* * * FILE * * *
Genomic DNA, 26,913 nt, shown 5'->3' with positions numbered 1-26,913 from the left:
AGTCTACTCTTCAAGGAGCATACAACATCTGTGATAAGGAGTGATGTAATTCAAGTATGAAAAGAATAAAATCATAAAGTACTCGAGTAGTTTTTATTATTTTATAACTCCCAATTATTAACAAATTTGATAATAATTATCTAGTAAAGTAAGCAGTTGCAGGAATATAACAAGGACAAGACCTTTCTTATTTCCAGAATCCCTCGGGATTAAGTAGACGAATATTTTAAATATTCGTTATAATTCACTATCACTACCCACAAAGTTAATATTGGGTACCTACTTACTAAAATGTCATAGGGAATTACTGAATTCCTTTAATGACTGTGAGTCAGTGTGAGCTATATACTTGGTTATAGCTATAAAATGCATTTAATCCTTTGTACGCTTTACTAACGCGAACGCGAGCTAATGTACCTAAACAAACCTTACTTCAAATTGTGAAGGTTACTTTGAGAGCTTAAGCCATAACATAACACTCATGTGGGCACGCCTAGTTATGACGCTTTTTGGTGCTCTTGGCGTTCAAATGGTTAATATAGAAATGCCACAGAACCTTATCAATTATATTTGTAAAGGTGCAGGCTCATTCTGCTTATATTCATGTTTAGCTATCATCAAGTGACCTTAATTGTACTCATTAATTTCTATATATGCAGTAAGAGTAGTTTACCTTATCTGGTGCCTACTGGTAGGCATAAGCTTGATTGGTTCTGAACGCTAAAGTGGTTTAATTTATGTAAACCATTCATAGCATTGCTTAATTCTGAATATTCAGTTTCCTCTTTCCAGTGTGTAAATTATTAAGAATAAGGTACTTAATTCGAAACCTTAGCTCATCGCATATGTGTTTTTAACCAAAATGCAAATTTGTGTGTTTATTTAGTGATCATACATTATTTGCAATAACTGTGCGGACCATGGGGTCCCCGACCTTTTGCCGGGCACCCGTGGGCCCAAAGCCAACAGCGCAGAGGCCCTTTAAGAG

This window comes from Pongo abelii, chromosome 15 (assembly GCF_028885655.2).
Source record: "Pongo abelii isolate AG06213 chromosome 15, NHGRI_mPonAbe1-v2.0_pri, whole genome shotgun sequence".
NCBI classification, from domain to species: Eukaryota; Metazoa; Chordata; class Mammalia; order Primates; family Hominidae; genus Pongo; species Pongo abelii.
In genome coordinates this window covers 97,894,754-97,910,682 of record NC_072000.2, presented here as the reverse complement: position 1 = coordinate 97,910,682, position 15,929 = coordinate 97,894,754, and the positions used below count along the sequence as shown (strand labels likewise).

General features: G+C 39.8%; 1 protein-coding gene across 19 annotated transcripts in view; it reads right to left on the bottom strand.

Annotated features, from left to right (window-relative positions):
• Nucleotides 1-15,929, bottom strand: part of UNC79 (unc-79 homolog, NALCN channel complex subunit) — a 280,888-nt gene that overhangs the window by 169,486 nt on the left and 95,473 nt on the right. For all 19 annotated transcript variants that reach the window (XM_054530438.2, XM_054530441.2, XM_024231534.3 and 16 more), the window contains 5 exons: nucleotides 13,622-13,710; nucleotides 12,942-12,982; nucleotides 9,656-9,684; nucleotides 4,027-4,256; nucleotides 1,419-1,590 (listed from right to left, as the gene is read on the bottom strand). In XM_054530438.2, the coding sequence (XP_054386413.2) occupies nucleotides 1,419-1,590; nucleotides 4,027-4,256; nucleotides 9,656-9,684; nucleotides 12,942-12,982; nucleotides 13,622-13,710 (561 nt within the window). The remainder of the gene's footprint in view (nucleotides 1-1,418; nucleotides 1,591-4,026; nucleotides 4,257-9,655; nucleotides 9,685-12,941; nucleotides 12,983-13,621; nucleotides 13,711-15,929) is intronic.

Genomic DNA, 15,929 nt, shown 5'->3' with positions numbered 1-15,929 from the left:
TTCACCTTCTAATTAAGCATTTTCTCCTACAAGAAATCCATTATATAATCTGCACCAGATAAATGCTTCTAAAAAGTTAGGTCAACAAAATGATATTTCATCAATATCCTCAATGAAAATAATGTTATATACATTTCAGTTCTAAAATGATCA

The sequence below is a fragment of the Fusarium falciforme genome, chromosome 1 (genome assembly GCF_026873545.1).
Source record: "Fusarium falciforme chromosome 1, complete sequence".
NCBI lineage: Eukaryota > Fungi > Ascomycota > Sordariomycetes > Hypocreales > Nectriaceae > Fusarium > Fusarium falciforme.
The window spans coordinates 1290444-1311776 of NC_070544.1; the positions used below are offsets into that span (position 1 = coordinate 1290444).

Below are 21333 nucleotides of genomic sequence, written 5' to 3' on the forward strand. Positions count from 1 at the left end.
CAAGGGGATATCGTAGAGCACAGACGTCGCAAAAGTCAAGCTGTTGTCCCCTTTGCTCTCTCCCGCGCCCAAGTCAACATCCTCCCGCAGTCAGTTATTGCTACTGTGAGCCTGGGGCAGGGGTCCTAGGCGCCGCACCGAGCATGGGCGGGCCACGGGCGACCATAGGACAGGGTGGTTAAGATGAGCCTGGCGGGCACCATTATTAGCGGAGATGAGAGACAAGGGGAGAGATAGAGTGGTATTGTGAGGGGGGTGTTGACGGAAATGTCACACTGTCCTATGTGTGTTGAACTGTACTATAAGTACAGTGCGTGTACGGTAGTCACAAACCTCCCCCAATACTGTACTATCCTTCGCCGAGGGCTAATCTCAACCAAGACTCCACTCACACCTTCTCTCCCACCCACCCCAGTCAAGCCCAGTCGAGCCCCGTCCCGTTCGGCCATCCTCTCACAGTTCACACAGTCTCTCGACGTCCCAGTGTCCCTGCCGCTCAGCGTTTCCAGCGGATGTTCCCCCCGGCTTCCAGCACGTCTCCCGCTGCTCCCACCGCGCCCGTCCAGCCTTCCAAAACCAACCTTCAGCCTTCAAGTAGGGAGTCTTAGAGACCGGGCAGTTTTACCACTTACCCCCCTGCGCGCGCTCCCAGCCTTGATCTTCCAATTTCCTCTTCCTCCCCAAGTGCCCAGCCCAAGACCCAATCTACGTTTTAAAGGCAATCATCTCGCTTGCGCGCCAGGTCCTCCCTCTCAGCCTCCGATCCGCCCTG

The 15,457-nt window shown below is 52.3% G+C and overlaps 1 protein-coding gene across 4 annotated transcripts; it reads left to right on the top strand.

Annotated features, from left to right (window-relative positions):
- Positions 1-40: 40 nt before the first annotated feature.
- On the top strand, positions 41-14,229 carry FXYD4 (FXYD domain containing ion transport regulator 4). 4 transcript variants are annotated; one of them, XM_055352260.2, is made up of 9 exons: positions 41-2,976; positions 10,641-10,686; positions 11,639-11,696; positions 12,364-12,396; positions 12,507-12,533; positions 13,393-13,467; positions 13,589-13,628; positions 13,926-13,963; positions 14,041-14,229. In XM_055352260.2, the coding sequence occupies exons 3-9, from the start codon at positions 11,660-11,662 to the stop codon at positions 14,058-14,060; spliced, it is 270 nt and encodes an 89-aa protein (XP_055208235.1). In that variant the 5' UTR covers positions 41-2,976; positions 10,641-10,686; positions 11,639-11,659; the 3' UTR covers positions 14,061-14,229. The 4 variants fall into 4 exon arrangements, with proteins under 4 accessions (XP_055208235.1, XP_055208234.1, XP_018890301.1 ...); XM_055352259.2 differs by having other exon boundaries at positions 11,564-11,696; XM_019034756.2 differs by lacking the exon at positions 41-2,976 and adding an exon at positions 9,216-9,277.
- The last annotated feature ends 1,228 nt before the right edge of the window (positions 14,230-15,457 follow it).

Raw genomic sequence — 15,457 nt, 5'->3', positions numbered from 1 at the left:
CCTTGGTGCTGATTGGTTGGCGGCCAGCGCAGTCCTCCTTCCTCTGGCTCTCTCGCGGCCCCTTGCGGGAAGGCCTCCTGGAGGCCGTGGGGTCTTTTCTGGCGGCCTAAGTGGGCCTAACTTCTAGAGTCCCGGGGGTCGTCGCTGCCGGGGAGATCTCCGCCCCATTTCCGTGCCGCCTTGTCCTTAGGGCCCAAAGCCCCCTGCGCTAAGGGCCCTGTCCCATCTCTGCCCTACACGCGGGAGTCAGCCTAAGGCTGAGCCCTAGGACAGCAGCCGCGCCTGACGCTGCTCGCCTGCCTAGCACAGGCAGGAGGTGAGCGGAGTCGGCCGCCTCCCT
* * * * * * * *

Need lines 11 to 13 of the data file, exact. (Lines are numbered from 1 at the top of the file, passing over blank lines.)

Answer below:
TTCACCTTCTAATTAAGCATTTTCTCCTACAAGAAATCCATTATATAATCTGCACCAGATAAATGCTTCTAAAAAGTTAGGTCAACAAAATGATATTTCATCAATATCCTCAATGAAAATAATGTTATATACATTTCAGTTCTAAAATGATCA

The sequence below is a fragment of the Fusarium falciforme genome, chromosome 1 (genome assembly GCF_026873545.1).
Source record: "Fusarium falciforme chromosome 1, complete sequence".